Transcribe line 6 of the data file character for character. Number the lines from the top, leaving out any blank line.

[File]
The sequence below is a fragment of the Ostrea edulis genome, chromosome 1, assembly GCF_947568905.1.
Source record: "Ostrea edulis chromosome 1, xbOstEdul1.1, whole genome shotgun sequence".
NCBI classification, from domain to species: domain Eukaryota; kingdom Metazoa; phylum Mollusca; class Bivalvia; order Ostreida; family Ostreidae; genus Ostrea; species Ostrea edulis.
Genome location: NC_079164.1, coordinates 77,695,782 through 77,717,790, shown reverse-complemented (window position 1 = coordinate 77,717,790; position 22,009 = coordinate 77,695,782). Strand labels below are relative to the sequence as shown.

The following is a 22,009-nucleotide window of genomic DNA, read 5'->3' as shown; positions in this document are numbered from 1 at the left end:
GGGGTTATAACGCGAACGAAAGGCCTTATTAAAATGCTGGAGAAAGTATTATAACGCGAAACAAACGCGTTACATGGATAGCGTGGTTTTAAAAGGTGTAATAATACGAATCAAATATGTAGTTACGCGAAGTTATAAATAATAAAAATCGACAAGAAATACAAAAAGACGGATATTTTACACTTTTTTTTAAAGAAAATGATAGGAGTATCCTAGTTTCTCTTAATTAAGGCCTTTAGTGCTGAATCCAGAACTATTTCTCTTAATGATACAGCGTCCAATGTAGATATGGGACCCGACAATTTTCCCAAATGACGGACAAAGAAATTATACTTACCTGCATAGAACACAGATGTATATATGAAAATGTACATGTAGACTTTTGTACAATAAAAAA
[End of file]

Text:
GGGGTTATAACGCGAACGAAAGGCCTTATTAAAATGCTGGAGAAAGTATTATAACGCGAAACAAACGCGTTACATGGATAGCGTGGTTTTAAAAGGTGTAATAATACGAATCAAATATGTAGTTACGCGAAGTTATAAATAATAAAAATCGACAAGAAATACAAAAAGACGGATATTTTACACTTTTTTTTAAAGAAAATGATAGGAGTATCCTAGTTTCTCTTAATTAAGGCCTTTAGTGCTGAATCCAGAACTATTTCTCTTAATGATACAGCGTCCAATGTAGATATGGGACCCGACAATTTTCCCAAATGACGGACAAAGAAATTATACTTACCTGCATAGAACACAGATGTATATATGAAAATGTACATGTAGACTTTTGTACAATAAAAAA